Forming in Kilmarnock, Scotland, in early 2010, Fatherson immediately captured hearts with their raw, honest alt-rock sound. Inspired by Scottish stoicism as much as their own personal turmoil, debut album I Am An Island and its 2016 follow-up Open Book were masterclasses in full-throttle rock songwriting, and garnered support from (and tours alongside) their north-of-the-border brethren in Biffy Clyro, Frightened Rabbit, Idlewild and Twin Atlantic, as well as further runs alongside the likes of Kings Of Leon, Augustines, Enter Shikari and more.
That no-bullshit, heart-on-sleeve approach is integral to Sum Of All Your Parts. Where before guitarist Ross Leighton, admits to masking his thoughts and feelings behind metaphor and anecdote, this time around he pulled back the comfort blanket. Returning from the tail end of the Open Book tour, the trio immediately began hashing out their third record over nine-to-five, Monday-to-Friday sessions in Glasgow studio. Free of deadlines and buoyed by the success of their second record, they promptly threw out the rulebook.
MiLLENNiAL caught up with the band to discuss the album.
What is the story behind ‘Sum Of All Your Parts’?
Sum Of All Your Parts is the outcome of us deciding to step back from all the bullshit that surrounds making music and making an album for us and the fans of our band. When things started to “go well”, I think we began to feel a bit claustrophobic and limited in what we should be doing with music rather than what we could be doing. This time around we just hung out for 9 months in a studio we built in an old telecoms building and made music we thought was cool. In the end we’ve made something we’re actually really proud of and can stand by with real conviction and confidence.
How did you decide on the name for the band?
We were going on tour with Idlewild and we decided if we wanted to get the most out of it we should change the name to something cooler than the previous name we had (Energy!) and start taking the band seriously. So Fatherson was the name we hated least in the run up to that tour and thats how it came about. Nothing too crazy sorry!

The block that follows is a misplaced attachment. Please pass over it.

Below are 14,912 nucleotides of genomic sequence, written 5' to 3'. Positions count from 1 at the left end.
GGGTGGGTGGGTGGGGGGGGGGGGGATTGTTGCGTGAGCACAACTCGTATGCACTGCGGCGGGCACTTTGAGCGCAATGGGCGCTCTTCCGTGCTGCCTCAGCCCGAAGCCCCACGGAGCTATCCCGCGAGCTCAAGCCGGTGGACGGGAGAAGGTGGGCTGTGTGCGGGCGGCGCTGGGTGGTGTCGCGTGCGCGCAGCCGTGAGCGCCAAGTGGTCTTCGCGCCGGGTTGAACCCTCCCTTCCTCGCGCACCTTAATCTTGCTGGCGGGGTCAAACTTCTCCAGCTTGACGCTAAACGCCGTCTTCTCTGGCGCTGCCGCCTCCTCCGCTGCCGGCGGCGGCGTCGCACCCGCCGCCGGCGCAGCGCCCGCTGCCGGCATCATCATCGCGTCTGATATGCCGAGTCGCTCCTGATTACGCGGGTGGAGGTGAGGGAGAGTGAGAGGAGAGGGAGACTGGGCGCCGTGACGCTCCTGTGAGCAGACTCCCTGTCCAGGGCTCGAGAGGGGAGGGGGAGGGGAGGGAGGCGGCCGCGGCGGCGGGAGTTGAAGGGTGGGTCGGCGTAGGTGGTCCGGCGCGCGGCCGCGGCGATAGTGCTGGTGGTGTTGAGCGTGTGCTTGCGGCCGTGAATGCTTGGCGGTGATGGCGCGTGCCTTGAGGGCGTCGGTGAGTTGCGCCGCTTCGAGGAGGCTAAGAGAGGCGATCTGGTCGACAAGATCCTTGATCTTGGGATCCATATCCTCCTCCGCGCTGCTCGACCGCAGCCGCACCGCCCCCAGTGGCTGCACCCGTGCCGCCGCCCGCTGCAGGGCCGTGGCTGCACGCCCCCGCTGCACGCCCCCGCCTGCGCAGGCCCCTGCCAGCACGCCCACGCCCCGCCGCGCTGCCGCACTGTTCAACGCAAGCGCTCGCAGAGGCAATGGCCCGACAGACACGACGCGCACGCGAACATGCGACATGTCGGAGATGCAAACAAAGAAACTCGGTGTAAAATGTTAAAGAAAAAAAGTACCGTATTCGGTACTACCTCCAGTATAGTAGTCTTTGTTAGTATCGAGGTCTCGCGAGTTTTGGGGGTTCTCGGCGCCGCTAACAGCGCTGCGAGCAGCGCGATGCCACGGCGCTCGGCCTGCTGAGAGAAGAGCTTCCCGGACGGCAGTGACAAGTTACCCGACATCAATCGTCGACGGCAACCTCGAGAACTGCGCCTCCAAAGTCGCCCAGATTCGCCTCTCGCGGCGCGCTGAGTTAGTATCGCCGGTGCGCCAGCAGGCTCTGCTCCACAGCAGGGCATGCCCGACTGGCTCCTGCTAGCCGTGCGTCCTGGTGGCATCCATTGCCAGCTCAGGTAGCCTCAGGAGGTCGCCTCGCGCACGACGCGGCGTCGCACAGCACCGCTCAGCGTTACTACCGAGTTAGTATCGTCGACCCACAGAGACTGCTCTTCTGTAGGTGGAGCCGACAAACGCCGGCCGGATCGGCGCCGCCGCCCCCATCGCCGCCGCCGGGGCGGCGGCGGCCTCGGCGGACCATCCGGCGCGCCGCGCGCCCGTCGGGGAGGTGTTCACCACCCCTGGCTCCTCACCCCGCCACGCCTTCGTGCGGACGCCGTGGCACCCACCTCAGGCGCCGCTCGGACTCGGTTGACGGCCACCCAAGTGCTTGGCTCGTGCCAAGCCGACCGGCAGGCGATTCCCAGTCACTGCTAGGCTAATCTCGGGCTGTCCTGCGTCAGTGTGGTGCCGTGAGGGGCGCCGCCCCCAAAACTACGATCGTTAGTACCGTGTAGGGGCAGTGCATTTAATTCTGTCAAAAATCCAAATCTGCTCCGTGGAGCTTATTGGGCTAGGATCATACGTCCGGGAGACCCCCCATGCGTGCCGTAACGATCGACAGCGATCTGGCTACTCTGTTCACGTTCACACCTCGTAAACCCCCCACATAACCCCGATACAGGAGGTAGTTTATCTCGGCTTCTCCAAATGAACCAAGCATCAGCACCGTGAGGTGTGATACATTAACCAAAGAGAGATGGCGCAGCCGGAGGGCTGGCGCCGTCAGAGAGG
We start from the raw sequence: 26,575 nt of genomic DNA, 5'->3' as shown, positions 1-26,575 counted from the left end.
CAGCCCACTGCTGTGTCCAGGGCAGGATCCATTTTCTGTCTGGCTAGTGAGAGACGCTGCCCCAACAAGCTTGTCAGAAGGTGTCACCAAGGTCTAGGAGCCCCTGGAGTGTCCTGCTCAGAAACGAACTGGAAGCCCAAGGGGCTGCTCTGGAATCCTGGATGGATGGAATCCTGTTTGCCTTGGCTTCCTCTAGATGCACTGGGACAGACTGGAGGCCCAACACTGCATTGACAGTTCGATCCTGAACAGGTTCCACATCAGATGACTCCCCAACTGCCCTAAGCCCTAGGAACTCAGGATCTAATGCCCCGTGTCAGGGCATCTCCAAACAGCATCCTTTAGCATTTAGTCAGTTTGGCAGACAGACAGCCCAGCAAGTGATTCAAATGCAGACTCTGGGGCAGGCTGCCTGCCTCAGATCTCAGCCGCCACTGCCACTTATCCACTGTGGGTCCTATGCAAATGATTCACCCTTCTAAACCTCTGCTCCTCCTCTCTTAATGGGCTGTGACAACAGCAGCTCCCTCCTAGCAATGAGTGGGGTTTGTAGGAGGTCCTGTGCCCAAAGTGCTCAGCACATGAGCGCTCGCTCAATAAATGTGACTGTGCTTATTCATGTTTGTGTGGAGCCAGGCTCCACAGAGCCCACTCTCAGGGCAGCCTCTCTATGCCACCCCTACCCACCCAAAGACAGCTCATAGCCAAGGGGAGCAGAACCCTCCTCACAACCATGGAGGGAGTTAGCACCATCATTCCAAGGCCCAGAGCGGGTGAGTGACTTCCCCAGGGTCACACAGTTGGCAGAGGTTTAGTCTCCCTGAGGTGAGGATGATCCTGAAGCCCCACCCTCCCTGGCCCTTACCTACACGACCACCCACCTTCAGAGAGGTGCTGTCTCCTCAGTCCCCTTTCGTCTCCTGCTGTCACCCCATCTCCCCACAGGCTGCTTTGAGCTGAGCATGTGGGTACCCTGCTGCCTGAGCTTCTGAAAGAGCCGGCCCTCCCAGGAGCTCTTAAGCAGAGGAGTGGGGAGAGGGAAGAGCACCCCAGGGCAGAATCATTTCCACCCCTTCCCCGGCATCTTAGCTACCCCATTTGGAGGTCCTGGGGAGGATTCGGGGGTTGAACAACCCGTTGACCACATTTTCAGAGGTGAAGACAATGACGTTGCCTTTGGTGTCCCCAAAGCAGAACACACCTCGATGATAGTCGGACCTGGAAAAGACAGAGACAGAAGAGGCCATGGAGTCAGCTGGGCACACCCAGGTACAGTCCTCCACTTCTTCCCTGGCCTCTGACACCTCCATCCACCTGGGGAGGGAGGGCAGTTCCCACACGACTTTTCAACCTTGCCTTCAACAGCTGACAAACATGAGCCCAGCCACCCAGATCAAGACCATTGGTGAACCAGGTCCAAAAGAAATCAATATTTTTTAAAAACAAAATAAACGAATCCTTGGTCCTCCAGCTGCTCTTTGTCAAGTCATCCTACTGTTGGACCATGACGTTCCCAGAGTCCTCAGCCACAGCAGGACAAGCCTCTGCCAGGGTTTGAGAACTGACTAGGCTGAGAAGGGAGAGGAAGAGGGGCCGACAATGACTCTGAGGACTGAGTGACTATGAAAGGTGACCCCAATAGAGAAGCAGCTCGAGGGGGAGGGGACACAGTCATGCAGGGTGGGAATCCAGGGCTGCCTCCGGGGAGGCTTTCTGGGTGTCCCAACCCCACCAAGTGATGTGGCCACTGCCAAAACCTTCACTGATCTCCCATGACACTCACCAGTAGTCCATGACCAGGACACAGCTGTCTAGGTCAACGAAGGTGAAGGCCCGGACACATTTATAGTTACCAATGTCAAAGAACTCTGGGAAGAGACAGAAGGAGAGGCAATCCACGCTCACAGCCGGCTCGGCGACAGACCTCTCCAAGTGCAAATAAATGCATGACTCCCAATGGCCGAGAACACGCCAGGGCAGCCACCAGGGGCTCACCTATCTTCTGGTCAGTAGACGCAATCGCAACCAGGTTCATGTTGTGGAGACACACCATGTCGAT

Describe your musical sound for those who haven’t listened to you yet.
Scottish accent, guitar band with a lot of big singalongs and honest heartfelt lyrics.
What are rehearsals like?
We always kind of rehearse like it’s a show. We set up whatever room we’re in like a stage and practice the minutia of the show, guitar swaps and musical beds and stuff. That way we know the show inside out and when it comes to performing live we can push and pull the show as we see fit rather than trying to make it up as we go along.
Explain what motivates you to make music.
I get to see the world with my best friends and sing out my troubles for other people to relate to and realize that they’re not the only person that feels that way. It’s my little therapy session that became a career and I feel so blessed to be able to do it and thats what keeps us all doing it. Not a lot of people get to make music for a living, so you need to respect and recognize how lucky you are.
What are you most excited about the upcoming tour?
I’m excited to be on our third album so we can really push and pull the dynamic of the show. It’s going to be amazing to build the set list around the new music that we are super excited about and then punctuate the hour or so with our favorite songs from the previous two, or just make the best setlist for the audience to have the best time watching.
Tell us about your musical influences and why they influence your work.
Other bands we tour with or play shows with influence us most I think. When we toured with Augustines late 2016, they taught us how to keep an audience in the palm of your hand for 2+ hours every night. When we toured with We Were Promised Jetpacks they taught us how to fill a room with a noise so visceral that everyone is transfixed and has goosebumps for the whole time. Then when we toured with Enter Shikari, they showed us how to make Rock Music into the most incredible passionate and engaging show that people will ever go to by the way they designed their lights and their audience participation. These bands taught us how to make music less of a gig and more of a show and an experience that people will live with forever and we just try to follow in their footsteps with our own quirks.
What is next for Fatherson?
We are going to try and just be on the road for the next two years and come visit your fine selves as often as we can.